Civitas Vadanis is in trouble. The Mezentines have declared war; and the Mezentines are very focused on their goals when it comes to killing.
Duke Valens, of Civitas Vadanis, has a dilemma. He knows that his city cannot withstand the invading army; yet its walls are his only defence against the Mezentines. Perhaps the only way to save his people is to flee, but that will not be easy either.
Ziani Vaatzes, an engineer exiled by the Mezentines for his abominable creations, has already proven that he can defend a city. But Ziani Vaatzes has his own concerns, and the fate of Civitas Vadanis may not be one of them.
My review for Devices and Desires is here.
Evil for Evil is the second book in K.J. Parker’s Engineer trilogy and probably one of the strongest “middle books” I’ve read. Evil for Evil takes off where Devices and Desires left off.
This book hit the road running and not once did the plot slow down or ease up. Parker’s writing was, as always, rich, detailed, evocative and dry. The theme is the same, the importance and ultimately destructive force of love as well as the importance of creation and desire. While these themes may seem rather mundane and arbitrary, Parker weaves them into a complex, multi-faceted plot that can’t help but suck the reader in.
The second novel in series is usually the weakest. The characterization usually lacks; the plot tends to drag. Generally the second book is the book that bridges the gap between the start and the ending and usually that’s exactly what a second book feels like: plodding across a gigantic bridge to some unknown end. Not this book. Parker never lets her characterization fall. By and large, there aren’t any new major characters introduced into this work. If you had a grip on what was going on in the first book, you won’t have a problem following this one. Instead of focusing on introducing new characters, Parker seems to spend most of her time honing and fine-tuning the characters she introduced in Devices and Desires.
None of the characters in Devices and Desires were particularly loveable. They were all amazingly flawed and almost completely morally neutral and that doesn’t change in Evil for Evil. Instead, with Parker’s deft weaving, the reader is introduced to more depth in all of these existing characters. Instead of rehashing personality traits we’ve already been exposed to, we are introduced to new facets of these characters. In doing this, Parker made the characters pop to such brilliant life I almost felt like they weren’t just written in a book, but actually existed in the real world around me.
Parker’s plot never falters. As I said before, this book hits the road running and doesn’t stop. The plot is every bit as complex and profound as Devices and Desires. However, since reading Devices and Desires and getting a feel for the overall writing and theme of the book made it easier for me to wade through the complex themes, dialogue and plot twists. While I didn’t find myself as surprised with this book as I was with Devices and Desires, there were quite a few wham-bam plot punches toward the end that left me reeling and nearly suffering heart palpations.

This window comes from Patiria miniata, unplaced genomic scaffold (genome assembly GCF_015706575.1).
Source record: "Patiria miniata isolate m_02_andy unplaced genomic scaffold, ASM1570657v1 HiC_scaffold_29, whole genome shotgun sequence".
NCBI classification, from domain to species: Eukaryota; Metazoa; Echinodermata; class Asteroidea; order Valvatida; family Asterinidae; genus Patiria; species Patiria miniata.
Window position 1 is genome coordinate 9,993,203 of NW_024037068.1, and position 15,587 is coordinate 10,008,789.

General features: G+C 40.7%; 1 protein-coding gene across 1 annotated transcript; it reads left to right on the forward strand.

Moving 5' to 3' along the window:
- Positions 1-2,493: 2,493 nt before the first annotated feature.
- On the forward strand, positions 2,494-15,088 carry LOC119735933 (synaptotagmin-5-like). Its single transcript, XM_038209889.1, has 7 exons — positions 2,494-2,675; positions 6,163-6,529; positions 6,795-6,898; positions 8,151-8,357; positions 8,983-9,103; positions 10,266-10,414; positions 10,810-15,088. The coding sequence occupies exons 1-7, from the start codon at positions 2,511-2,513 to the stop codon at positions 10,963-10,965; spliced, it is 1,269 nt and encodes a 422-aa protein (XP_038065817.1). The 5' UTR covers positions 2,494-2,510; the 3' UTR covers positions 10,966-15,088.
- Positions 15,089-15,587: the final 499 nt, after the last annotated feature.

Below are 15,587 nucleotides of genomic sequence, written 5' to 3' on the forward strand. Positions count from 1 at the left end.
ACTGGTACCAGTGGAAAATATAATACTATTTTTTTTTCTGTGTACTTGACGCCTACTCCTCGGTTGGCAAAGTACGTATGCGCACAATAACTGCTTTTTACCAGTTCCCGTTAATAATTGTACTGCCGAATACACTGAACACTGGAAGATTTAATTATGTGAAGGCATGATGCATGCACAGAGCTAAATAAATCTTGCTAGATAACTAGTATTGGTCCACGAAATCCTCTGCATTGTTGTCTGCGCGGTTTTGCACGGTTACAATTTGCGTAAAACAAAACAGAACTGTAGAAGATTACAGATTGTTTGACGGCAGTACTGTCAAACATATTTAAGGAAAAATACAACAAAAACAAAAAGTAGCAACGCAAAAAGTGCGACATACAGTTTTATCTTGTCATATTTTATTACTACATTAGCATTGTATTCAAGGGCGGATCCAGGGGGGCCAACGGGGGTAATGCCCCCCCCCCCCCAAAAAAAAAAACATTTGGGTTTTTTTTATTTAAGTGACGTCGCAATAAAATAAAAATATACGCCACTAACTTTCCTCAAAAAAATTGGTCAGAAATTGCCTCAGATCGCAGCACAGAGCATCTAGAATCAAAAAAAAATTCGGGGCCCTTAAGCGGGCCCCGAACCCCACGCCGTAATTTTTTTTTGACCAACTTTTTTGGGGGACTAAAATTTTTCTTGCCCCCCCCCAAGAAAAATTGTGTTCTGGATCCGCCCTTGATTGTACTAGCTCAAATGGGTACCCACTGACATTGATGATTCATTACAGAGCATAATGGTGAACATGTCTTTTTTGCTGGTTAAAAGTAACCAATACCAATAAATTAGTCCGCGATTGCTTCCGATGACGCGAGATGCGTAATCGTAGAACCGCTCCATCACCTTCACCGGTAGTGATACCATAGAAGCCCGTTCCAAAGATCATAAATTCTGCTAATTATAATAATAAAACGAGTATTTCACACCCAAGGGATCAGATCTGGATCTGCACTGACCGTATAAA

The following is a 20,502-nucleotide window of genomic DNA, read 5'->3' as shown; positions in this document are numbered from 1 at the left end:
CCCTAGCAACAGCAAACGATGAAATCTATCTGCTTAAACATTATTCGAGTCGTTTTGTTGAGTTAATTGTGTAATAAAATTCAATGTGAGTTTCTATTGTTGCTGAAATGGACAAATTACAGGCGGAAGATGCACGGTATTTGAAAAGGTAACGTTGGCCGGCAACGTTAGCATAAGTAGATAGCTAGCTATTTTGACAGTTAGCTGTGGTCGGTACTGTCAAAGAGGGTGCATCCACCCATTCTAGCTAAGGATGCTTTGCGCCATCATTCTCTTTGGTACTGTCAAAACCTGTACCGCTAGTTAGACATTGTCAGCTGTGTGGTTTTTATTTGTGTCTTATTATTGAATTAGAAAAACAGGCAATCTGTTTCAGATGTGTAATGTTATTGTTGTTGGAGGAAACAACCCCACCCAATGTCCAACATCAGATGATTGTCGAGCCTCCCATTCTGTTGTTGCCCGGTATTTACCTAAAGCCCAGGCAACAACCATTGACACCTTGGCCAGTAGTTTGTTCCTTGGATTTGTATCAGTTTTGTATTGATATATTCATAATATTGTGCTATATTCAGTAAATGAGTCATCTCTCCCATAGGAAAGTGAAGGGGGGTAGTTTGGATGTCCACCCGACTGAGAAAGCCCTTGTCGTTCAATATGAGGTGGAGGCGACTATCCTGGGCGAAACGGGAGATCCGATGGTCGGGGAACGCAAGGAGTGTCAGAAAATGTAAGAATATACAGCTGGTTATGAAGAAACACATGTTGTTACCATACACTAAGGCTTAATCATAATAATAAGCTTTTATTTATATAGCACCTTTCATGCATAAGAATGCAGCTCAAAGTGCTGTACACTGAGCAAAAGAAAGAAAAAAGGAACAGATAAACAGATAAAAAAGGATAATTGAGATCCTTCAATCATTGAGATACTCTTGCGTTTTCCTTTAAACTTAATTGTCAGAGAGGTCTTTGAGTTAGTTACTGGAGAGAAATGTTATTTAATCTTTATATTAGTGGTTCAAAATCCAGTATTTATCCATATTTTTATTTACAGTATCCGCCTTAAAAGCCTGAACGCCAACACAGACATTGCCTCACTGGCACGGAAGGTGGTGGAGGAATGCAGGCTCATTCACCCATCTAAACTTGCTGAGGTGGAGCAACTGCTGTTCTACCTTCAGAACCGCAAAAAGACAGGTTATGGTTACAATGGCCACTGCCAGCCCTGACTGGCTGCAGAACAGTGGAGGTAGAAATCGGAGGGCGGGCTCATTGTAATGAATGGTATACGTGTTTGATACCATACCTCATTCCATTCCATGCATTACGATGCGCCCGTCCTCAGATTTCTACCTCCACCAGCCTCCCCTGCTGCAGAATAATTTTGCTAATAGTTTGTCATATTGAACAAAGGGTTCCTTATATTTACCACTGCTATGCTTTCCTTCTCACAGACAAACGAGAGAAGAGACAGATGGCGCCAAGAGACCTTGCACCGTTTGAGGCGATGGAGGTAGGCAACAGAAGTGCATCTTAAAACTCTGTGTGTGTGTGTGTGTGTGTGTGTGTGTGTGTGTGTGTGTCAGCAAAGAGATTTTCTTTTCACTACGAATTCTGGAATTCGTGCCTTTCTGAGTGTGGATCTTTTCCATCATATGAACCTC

If you made it through Devices and Desires, I think this book would be easier to grasp and follow. My only true complaint is, by the end of the book, there was a fair amount of whining going on by almost everyone. While I can sympathize with their plights, I did get rather sick of hearing the same basic gripe from all points. However, that being said, Parker’s writing never lags, the plot remains tightly woven and satisfyingly complex and her characterization is, if anything, even more colorful and interesting than it was in the first book.
All in all, that’s a pretty lame gripe for such an incredible book and very quick to overlook.
This book was, to put it in a word, incredible. It’s a roller coaster ride through the imagination of someone a hell of a lot smarter than I am. By the end of the book all of the side plots (which, I admit, I wondered how they were important when they were introduced) come together very nicely. There were quite a few “ah ha” moments in this book where the proverbial light bulb clicked on and everything from Devices and Desires and Evil for Evil synced and made complete, ingenious sense.
While I feel as though now I understand what all the hubbub Ziani dreamed up was about, I am still eager to see how Parker makes it all pan out in The Escapement, which is the last installation of this trilogy. There are enough open ended questions and newly introduced plot twists to make The Escapement one hell of an exciting ride.
All in all, I can’t believe how amazing I am finding this series thus far and I cannot, honestly, recommend it high enough. I don’t know who Parker is, but I think I might be envious of his/her intellect. Anyone who can dream up a plot this complex, this tightly woven and realistic deserves to be noticed.
Awesome review. I'm not sure if I added Devices and Desires to my TBR yet, but I will. It sounded interesting. Honestly, I'm not gonna lie…I love this book cover. It's awesome. I would have been sold on the book just by the book cover. Sad, but true! 🙂
That's not sad. I think the cover art for this series is fantastic, as well 🙂
Nice review. In reading yours, I was, if I recall correctly, exactly of the same "take" on the work. Parker is definitely under-hyped.
Normally I hesitate to read reviews of a "middle" book of a trilogy where I haven't read the first one. But K. J. Parker books are an exception.
Parker is – I don't know why – definitely underrated.
But maybe reviews like yours or the one from Peter William will change it a bit …..